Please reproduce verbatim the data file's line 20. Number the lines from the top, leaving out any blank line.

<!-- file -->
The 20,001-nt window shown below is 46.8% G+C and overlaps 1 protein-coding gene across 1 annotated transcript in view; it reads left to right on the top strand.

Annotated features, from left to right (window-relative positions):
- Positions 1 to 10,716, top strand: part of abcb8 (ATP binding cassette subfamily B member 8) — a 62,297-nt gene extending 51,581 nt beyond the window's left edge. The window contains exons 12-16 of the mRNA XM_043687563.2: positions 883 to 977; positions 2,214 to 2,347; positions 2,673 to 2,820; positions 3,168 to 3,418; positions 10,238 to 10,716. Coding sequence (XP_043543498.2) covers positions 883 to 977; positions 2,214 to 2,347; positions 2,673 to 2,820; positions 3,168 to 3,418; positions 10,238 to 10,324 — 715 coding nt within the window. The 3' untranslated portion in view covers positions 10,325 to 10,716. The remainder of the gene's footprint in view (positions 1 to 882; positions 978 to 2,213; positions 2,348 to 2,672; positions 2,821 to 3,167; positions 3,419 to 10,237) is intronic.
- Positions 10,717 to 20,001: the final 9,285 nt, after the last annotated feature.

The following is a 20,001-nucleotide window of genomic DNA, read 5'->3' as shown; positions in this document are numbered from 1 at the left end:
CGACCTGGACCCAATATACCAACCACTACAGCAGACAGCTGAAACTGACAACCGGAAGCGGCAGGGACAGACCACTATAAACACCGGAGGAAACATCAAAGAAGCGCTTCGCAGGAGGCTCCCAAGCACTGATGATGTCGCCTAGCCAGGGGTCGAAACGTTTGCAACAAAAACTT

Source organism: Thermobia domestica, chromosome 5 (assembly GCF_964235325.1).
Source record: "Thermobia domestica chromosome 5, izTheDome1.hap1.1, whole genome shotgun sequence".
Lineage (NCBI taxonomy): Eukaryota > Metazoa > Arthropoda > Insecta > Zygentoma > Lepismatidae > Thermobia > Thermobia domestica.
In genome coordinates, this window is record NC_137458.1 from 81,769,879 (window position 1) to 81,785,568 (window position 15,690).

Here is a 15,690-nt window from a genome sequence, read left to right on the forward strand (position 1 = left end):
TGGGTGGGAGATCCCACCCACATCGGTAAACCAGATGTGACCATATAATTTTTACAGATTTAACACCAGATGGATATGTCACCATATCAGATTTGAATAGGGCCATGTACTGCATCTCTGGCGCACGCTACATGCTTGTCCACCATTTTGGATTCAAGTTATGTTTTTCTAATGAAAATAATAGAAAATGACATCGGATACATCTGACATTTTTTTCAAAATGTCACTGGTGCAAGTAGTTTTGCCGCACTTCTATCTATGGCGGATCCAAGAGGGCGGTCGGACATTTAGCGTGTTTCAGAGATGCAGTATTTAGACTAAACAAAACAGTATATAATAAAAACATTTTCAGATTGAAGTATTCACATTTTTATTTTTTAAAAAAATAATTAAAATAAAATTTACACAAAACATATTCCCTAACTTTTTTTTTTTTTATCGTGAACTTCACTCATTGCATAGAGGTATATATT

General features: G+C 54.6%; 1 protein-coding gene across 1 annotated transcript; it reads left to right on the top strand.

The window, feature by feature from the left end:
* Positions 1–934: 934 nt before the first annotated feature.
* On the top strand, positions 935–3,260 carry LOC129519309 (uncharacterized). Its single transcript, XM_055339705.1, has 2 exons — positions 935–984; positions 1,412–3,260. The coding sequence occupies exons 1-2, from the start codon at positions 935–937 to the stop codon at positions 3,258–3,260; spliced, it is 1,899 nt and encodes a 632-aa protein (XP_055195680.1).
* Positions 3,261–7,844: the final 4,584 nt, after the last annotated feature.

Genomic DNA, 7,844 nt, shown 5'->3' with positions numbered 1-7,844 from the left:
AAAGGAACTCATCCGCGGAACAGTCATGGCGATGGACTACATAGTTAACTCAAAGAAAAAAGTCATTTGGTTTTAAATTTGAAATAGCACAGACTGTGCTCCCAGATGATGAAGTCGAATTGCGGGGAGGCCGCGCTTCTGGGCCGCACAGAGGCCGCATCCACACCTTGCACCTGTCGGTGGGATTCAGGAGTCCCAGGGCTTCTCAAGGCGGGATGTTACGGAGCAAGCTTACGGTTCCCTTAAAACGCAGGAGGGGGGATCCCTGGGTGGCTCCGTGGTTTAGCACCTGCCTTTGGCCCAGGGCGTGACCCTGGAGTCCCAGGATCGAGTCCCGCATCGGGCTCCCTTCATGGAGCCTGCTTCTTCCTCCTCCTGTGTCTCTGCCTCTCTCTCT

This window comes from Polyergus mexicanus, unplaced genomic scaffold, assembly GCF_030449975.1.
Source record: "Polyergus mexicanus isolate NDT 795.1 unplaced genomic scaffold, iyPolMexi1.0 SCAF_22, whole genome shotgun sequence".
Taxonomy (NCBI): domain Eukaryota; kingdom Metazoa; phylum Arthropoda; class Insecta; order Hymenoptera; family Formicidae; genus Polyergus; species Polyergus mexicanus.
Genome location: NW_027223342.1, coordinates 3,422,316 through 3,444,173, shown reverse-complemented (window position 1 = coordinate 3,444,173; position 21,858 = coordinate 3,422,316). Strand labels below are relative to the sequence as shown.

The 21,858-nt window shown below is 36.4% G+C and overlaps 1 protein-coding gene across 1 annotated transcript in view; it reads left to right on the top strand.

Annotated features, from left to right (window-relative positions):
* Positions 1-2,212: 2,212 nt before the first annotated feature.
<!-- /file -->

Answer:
This window comes from Polyergus mexicanus, unplaced genomic scaffold, assembly GCF_030449975.1.